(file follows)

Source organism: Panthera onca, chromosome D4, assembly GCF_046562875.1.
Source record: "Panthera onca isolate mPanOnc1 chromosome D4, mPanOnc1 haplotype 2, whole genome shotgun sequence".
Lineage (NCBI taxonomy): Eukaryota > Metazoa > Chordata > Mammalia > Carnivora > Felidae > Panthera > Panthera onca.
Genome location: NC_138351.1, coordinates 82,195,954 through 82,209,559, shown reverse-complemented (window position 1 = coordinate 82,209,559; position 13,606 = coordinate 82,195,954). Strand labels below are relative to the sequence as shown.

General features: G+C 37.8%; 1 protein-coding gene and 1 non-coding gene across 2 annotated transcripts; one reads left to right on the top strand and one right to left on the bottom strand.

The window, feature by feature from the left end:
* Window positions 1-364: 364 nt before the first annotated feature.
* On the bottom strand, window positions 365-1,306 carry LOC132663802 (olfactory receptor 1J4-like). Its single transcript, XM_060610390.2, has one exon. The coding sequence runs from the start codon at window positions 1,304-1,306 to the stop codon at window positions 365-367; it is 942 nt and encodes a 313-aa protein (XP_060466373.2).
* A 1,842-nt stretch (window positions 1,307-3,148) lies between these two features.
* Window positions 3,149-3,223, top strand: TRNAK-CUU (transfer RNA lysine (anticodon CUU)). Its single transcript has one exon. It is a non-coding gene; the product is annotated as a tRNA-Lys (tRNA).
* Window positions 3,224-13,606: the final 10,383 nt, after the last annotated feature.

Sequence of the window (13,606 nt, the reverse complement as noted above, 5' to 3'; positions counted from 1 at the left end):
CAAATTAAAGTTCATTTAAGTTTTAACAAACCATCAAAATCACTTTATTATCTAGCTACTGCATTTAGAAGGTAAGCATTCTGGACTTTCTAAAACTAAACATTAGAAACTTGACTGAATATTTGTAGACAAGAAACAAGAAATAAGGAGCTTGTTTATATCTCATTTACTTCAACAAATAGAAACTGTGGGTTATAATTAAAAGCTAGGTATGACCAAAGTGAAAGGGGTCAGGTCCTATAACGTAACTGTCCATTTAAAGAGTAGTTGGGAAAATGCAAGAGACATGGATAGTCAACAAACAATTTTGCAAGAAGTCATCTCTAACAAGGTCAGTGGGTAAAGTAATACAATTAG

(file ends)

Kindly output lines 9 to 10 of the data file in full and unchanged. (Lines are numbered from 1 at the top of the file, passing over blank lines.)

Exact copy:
* A 1,842-nt stretch (window positions 1,307-3,148) lies between these two features.
* Window positions 3,149-3,223, top strand: TRNAK-CUU (transfer RNA lysine (anticodon CUU)). Its single transcript has one exon. It is a non-coding gene; the product is annotated as a tRNA-Lys (tRNA).